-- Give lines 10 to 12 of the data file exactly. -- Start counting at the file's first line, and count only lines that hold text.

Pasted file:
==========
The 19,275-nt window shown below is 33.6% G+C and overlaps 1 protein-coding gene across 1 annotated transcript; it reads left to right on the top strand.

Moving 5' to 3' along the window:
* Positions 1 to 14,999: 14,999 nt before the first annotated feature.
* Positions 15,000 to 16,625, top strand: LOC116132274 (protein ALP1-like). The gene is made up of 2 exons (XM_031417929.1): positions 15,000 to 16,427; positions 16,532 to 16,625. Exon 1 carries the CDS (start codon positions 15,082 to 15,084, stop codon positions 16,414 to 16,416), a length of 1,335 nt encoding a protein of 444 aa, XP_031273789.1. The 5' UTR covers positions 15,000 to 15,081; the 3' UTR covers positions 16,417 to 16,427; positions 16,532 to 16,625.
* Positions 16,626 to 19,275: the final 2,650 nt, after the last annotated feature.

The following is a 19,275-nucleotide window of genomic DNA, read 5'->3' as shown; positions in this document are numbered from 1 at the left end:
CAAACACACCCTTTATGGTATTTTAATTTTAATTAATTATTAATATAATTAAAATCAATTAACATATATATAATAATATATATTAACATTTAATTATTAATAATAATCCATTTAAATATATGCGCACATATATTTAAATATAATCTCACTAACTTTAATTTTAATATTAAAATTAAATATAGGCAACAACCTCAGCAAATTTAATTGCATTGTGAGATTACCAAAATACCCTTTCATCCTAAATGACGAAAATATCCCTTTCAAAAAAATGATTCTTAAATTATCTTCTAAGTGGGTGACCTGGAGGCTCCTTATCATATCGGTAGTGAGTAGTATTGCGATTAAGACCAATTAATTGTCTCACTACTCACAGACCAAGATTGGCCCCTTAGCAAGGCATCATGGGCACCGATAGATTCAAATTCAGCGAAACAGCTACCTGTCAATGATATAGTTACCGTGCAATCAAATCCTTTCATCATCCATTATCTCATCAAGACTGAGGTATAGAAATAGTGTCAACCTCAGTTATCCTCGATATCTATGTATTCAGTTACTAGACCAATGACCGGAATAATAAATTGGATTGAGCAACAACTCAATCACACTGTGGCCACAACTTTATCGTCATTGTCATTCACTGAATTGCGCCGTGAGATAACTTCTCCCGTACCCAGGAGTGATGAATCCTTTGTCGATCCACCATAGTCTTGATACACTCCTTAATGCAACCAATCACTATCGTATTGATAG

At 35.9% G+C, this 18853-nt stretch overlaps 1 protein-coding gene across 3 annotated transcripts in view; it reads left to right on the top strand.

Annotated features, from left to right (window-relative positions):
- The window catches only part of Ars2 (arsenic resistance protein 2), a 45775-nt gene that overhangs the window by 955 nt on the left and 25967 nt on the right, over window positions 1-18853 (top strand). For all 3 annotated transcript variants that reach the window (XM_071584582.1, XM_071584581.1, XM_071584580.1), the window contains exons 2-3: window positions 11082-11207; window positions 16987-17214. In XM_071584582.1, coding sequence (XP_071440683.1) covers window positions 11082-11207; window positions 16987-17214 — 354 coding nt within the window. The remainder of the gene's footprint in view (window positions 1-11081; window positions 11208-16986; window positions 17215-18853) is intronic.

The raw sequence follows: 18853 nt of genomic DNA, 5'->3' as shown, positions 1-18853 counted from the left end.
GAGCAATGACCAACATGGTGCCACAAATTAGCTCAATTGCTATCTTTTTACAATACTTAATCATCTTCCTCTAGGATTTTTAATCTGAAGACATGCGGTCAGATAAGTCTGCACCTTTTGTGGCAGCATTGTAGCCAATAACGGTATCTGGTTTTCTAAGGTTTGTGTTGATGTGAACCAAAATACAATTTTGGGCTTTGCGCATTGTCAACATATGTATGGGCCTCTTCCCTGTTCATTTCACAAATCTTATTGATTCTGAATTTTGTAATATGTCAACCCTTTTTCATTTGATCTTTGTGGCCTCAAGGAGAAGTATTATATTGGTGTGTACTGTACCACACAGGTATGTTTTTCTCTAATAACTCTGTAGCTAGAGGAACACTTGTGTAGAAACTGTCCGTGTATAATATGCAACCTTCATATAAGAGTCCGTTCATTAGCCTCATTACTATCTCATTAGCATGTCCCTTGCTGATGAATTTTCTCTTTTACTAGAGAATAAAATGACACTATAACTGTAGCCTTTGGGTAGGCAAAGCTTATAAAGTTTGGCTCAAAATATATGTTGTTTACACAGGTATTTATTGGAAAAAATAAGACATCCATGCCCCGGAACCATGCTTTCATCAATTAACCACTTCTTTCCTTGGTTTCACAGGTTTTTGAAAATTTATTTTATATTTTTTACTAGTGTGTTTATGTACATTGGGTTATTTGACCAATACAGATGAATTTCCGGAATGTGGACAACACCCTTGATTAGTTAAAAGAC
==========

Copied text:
- The window catches only part of Ars2 (arsenic resistance protein 2), a 45775-nt gene that overhangs the window by 955 nt on the left and 25967 nt on the right, over window positions 1-18853 (top strand). For all 3 annotated transcript variants that reach the window (XM_071584582.1, XM_071584581.1, XM_071584580.1), the window contains exons 2-3: window positions 11082-11207; window positions 16987-17214. In XM_071584582.1, coding sequence (XP_071440683.1) covers window positions 11082-11207; window positions 16987-17214 — 354 coding nt within the window. The remainder of the gene's footprint in view (window positions 1-11081; window positions 11208-16986; window positions 17215-18853) is intronic.

The raw sequence follows: 18853 nt of genomic DNA, 5'->3' as shown, positions 1-18853 counted from the left end.
GAGCAATGACCAACATGGTGCCACAAATTAGCTCAATTGCTATCTTTTTACAATACTTAATCATCTTCCTCTAGGATTTTTAATCTGAAGACATGCGGTCAGATAAGTCTGCACCTTTTGTGGCAGCATTGTAGCCAATAACGGTATCTGGTTTTCTAAGGTTTGTGTTGATGTGAACCAAAATACAATTTTGGGCTTTGCGCATTGTCAACATATGTATGGGCCTCTTCCCTGTTCATTTCACAAATCTTATTGATTCTGAATTTTGTAATATGTCAACCCTTTTTCATTTGATCTTTGTGGCCTCAAGGAGAAGTATTATATTGGTGTGTACTGTACCACACAGGTATGTTTTTCTCTAATAACTCTGTAGCTAGAGGAACACTTGTGTAGAAACTGTCCGTGTATAATATGCAACCTTCATATAAGAGTCCGTTCATTAGCCTCATTACTATCTCATTAGCATGTCCCTTGCTGATGAATTTTCTCTTTTACTAGAGAATAAAATGACACTATAACTGTAGCCTTTGGGTAGGCAAAGCTTATAAAGTTTGGCTCAAAATATATGTTGTTTACACAGGTATTTATTGGAAAAAATAAGACATCCATGCCCCGGAACCATGCTTTCATCAATTAACCACTTCTTTCCTTGGTTTCACAGGTTTTTGAAAATTTATTTTATATTTTTTACTAGTGTGTTTATGTACATTGGGTTATTTGACCAATACAGATGAATTTCCGGAATGTGGACAACACCCTTGATTAGTTAAAAGAC